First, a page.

Director: Helmut Zarbl, PhD

Deputy Director: Debra Laskin, PhD

Business Manager: Erik Bopp, MS

The purpose of The Center for Environmental Exposures and Disease (CEED) is to provide an administrative infrastructure and technical support to foster multidisciplinary collaborations between researchers. The Center also provides members with valuable technical support through its five facility cores. Descriptions of these cores and the services they provide can be found under “Facility Cores” on the navigation menu.

New members may be nominated by current Center members, or may self-nominate by a letter to the Director. The CEED Internal Advisory Board evaluates nominations on the following criteria:

  • Commitment to the mission of the Center

  • An active environmental health sciences research program that includes grant funding and a sustained publication record

  • Use of Center Facility Cores

  • Participation in Center meetings and events

  • Service as a mentor to junior faculty interested in environmental health

New members may include junior faculty, new clinical investigators, newly recruited faculty, and faculty in career transition. New members often become involved with CEED through the Pilot Project Program, which often partners newer investigators with more senior faculty who act as co-investigators or mentors.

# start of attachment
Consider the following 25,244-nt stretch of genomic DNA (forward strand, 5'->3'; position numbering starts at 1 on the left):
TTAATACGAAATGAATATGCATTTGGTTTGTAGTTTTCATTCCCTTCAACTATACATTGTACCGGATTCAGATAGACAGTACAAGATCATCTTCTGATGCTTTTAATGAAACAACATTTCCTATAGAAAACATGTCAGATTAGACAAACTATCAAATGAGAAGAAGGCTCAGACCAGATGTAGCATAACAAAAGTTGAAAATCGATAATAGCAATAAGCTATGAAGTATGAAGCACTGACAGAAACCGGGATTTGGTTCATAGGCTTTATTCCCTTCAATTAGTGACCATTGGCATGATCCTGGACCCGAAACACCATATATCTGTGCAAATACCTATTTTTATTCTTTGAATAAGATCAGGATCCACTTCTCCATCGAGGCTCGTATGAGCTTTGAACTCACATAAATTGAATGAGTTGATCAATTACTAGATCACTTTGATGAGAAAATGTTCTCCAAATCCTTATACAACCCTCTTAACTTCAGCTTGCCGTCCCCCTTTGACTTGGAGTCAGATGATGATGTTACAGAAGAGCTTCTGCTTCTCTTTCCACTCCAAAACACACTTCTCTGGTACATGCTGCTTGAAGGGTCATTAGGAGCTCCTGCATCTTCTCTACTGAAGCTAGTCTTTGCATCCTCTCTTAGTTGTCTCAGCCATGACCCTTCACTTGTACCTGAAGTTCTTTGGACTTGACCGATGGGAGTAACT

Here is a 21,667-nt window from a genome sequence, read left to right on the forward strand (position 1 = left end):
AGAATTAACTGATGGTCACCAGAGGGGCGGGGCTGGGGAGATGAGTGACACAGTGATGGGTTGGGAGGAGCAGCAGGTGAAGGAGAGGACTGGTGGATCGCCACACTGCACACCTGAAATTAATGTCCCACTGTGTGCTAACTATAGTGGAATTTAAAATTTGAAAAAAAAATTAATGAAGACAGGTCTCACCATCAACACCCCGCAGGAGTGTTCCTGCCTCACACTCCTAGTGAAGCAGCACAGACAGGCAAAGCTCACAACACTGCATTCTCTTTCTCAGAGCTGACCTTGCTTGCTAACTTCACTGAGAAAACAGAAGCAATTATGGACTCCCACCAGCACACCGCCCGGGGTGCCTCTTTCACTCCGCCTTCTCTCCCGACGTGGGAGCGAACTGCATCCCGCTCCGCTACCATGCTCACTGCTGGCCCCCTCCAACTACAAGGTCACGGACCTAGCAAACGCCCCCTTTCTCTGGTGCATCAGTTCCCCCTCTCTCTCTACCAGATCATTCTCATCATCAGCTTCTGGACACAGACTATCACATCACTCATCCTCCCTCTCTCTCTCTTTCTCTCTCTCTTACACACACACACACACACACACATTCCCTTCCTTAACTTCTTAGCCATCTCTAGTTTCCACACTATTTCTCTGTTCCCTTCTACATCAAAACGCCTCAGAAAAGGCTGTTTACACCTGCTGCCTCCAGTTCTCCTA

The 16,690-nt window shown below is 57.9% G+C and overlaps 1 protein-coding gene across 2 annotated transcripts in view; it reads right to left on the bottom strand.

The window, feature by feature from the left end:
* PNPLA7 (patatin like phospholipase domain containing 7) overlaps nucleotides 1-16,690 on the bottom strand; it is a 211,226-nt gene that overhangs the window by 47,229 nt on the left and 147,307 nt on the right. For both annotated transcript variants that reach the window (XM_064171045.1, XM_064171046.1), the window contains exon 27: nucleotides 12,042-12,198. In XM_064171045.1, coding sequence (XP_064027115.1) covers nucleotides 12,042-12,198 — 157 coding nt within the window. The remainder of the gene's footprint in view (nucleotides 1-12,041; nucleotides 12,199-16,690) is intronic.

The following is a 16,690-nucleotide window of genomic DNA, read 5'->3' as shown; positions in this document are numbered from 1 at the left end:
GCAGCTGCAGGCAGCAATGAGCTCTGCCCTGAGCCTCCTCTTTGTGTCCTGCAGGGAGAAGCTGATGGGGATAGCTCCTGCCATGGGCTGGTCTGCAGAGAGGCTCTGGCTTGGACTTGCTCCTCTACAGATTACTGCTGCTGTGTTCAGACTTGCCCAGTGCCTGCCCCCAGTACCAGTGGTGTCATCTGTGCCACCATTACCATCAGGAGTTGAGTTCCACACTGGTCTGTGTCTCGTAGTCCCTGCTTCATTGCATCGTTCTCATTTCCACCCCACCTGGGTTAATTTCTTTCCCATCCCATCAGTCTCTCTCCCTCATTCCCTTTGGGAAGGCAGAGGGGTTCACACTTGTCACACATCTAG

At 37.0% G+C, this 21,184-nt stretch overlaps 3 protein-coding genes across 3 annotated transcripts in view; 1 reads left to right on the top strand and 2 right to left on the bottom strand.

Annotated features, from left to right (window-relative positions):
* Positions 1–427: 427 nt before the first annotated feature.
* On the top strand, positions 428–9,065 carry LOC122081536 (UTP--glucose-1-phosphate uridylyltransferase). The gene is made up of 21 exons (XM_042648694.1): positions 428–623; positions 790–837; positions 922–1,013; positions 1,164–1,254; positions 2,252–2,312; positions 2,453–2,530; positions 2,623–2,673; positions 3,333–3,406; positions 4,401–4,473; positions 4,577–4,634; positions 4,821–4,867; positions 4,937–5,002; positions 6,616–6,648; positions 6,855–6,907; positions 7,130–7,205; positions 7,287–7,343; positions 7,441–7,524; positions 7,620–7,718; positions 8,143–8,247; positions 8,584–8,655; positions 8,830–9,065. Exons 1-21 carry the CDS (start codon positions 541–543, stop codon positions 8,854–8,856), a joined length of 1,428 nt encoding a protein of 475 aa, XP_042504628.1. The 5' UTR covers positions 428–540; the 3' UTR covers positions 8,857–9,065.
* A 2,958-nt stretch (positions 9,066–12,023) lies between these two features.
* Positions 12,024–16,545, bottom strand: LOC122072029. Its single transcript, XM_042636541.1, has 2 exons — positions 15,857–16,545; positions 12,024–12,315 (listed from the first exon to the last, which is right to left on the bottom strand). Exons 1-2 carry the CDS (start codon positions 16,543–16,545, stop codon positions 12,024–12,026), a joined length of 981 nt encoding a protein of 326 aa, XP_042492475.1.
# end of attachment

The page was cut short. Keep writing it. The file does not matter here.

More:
Active members participate in CEED meetings (usually monthly during the academic year) and report on their facility core use, publications, and research funding to keep the Center profile current. They are also expected to cite the Center grant (NIEHS ES005022) in publications. Members are encouraged to participate in CEED-sponsored Community Outreach and Education activities at least once a year, and to mentor junior investigators. Many members attend EOHSI/NIEHS Seminars, which feature both local and national environmental health researchers.

Faculty members with a lapse in grant support will not automatically have Center membership discontinued. In fact, the Center will attempt to facilitate re-acquisition of funding, which may come through collaboration with other Center members. The Center’s Career Development for Environmental Health Investigators program, in conjunction with the EOHSI Faculty Development Program, can also be used to reinvigorate a member’s research. However, in the event of a sustained loss of research funding (greater than 3 years), the Center discontinues their membership. The Center Director makes membership decisions after consultation with the Internal Advisory Board.